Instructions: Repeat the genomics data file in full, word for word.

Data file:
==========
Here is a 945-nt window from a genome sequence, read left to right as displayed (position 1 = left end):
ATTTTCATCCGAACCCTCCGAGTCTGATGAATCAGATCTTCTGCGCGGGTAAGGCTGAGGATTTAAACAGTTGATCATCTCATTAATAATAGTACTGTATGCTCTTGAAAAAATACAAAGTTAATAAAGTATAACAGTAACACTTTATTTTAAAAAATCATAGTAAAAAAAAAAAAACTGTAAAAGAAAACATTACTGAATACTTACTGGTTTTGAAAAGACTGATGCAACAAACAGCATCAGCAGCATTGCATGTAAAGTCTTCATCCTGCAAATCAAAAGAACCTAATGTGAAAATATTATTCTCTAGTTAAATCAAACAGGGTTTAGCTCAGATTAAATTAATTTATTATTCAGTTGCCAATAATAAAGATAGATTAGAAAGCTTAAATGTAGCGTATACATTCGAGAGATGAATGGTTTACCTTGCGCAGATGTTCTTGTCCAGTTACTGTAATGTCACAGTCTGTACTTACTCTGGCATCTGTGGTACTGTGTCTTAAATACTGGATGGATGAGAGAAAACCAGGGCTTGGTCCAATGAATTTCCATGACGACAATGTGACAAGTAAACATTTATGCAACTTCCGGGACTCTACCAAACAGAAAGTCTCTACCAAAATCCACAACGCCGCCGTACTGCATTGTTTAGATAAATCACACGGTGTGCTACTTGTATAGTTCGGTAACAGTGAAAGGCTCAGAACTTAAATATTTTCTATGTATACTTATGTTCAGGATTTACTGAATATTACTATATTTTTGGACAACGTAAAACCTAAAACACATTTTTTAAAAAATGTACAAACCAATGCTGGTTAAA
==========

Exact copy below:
Here is a 945-nt window from a genome sequence, read left to right as displayed (position 1 = left end):
ATTTTCATCCGAACCCTCCGAGTCTGATGAATCAGATCTTCTGCGCGGGTAAGGCTGAGGATTTAAACAGTTGATCATCTCATTAATAATAGTACTGTATGCTCTTGAAAAAATACAAAGTTAATAAAGTATAACAGTAACACTTTATTTTAAAAAATCATAGTAAAAAAAAAAAAACTGTAAAAGAAAACATTACTGAATACTTACTGGTTTTGAAAAGACTGATGCAACAAACAGCATCAGCAGCATTGCATGTAAAGTCTTCATCCTGCAAATCAAAAGAACCTAATGTGAAAATATTATTCTCTAGTTAAATCAAACAGGGTTTAGCTCAGATTAAATTAATTTATTATTCAGTTGCCAATAATAAAGATAGATTAGAAAGCTTAAATGTAGCGTATACATTCGAGAGATGAATGGTTTACCTTGCGCAGATGTTCTTGTCCAGTTACTGTAATGTCACAGTCTGTACTTACTCTGGCATCTGTGGTACTGTGTCTTAAATACTGGATGGATGAGAGAAAACCAGGGCTTGGTCCAATGAATTTCCATGACGACAATGTGACAAGTAAACATTTATGCAACTTCCGGGACTCTACCAAACAGAAAGTCTCTACCAAAATCCACAACGCCGCCGTACTGCATTGTTTAGATAAATCACACGGTGTGCTACTTGTATAGTTCGGTAACAGTGAAAGGCTCAGAACTTAAATATTTTCTATGTATACTTATGTTCAGGATTTACTGAATATTACTATATTTTTGGACAACGTAAAACCTAAAACACATTTTTTAAAAAATGTACAAACCAATGCTGGTTAAA